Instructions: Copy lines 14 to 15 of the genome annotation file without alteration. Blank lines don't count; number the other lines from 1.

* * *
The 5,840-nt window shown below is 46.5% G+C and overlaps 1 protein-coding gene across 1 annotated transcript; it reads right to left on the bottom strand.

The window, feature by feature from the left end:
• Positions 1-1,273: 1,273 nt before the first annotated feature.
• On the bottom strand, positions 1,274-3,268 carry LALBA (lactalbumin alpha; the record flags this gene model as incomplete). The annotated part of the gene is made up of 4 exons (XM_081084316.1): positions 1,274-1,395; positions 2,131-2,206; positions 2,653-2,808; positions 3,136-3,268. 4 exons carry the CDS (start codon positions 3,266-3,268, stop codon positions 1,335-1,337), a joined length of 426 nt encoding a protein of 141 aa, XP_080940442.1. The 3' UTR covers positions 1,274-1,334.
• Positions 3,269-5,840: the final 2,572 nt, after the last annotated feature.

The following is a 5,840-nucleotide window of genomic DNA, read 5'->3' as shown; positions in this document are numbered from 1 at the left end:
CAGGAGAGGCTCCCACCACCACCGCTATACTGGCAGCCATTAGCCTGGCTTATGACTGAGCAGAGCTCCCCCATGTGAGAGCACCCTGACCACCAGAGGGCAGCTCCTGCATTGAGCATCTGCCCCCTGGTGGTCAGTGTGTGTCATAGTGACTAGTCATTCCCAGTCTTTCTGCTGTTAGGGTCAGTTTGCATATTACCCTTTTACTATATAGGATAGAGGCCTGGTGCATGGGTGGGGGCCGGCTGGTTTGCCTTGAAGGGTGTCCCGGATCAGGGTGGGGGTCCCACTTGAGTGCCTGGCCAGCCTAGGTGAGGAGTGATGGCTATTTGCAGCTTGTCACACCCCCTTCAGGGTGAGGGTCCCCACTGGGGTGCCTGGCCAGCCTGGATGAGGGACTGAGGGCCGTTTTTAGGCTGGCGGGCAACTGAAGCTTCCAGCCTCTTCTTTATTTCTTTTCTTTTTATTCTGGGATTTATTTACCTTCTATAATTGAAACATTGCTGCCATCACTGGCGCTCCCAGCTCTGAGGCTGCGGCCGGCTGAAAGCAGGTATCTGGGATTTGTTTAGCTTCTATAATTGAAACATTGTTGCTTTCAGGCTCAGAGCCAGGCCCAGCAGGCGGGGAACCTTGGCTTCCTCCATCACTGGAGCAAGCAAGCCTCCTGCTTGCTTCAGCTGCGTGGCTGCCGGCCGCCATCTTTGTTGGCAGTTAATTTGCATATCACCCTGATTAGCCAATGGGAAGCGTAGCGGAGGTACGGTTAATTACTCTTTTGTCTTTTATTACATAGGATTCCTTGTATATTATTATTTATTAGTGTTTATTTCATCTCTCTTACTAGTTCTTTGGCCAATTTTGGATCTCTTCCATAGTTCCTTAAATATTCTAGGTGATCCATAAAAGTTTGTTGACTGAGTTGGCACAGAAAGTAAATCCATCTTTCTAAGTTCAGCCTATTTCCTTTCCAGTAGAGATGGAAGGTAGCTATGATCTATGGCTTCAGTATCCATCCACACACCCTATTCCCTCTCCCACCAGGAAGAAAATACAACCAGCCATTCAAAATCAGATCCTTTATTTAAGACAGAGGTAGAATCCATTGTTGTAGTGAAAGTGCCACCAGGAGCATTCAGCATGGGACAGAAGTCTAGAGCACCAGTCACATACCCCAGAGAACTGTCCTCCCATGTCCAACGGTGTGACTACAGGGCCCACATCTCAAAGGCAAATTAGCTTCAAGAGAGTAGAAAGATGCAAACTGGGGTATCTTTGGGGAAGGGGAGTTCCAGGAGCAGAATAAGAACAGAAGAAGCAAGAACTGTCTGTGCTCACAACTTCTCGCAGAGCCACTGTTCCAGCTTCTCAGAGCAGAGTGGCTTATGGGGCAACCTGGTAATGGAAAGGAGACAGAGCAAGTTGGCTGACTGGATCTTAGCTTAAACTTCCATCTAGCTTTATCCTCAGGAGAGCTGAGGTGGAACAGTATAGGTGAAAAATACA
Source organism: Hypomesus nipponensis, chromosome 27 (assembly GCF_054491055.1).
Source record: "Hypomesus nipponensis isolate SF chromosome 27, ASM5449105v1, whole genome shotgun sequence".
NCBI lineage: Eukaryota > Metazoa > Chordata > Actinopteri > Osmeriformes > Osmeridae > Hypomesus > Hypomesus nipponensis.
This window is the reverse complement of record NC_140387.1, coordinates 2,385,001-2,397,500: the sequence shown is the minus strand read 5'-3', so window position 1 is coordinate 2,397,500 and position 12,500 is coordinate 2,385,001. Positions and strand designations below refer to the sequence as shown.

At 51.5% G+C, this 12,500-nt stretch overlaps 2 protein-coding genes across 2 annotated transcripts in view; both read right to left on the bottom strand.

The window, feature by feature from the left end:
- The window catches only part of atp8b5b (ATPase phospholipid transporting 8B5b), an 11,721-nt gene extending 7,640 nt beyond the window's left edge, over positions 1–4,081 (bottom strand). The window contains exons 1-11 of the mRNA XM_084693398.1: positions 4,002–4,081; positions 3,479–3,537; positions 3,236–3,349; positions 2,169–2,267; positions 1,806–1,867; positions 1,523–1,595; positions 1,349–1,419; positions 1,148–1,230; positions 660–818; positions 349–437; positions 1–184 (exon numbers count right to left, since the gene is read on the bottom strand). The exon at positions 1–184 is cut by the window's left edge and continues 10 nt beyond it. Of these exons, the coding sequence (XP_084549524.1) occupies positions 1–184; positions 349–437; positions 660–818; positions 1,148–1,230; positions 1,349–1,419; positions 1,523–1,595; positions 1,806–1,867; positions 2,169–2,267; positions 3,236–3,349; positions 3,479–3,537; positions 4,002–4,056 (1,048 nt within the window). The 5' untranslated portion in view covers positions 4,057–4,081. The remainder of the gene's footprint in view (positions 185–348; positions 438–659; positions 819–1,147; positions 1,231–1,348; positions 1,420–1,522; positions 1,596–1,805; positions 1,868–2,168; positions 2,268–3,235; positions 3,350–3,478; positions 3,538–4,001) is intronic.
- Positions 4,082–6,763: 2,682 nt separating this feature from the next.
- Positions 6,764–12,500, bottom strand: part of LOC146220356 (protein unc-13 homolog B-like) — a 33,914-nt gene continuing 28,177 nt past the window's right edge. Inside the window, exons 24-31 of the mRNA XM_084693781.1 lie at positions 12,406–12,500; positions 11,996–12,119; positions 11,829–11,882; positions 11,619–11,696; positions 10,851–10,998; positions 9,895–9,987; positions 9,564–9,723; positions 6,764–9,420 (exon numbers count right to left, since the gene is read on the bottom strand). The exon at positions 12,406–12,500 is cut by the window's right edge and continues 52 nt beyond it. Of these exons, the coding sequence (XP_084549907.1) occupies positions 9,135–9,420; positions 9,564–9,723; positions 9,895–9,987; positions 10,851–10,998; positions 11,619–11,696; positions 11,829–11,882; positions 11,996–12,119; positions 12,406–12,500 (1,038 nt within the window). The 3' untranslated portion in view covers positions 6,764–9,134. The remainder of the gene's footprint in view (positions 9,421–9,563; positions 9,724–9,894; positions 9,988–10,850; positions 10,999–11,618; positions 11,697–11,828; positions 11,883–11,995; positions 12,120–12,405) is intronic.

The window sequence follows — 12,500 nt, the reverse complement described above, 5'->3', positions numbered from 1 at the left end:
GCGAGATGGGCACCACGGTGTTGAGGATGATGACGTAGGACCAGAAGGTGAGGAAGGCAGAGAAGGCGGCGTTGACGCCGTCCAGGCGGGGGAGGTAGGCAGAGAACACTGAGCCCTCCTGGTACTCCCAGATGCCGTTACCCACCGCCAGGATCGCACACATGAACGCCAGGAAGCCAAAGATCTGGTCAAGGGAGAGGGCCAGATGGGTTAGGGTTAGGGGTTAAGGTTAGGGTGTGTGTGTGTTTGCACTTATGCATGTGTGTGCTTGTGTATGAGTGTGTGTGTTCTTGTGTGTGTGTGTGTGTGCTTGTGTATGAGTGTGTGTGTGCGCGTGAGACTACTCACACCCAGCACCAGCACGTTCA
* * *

- The window catches only part of atp8b5b (ATPase phospholipid transporting 8B5b), an 11,721-nt gene extending 7,640 nt beyond the window's left edge, over positions 1–4,081 (bottom strand). The window contains exons 1-11 of the mRNA XM_084693398.1: positions 4,002–4,081; positions 3,479–3,537; positions 3,236–3,349; positions 2,169–2,267; positions 1,806–1,867; positions 1,523–1,595; positions 1,349–1,419; positions 1,148–1,230; positions 660–818; positions 349–437; positions 1–184 (exon numbers count right to left, since the gene is read on the bottom strand). The exon at positions 1–184 is cut by the window's left edge and continues 10 nt beyond it. Of these exons, the coding sequence (XP_084549524.1) occupies positions 1–184; positions 349–437; positions 660–818; positions 1,148–1,230; positions 1,349–1,419; positions 1,523–1,595; positions 1,806–1,867; positions 2,169–2,267; positions 3,236–3,349; positions 3,479–3,537; positions 4,002–4,056 (1,048 nt within the window). The 5' untranslated portion in view covers positions 4,057–4,081. The remainder of the gene's footprint in view (positions 185–348; positions 438–659; positions 819–1,147; positions 1,231–1,348; positions 1,420–1,522; positions 1,596–1,805; positions 1,868–2,168; positions 2,268–3,235; positions 3,350–3,478; positions 3,538–4,001) is intronic.
- Positions 4,082–6,763: 2,682 nt separating this feature from the next.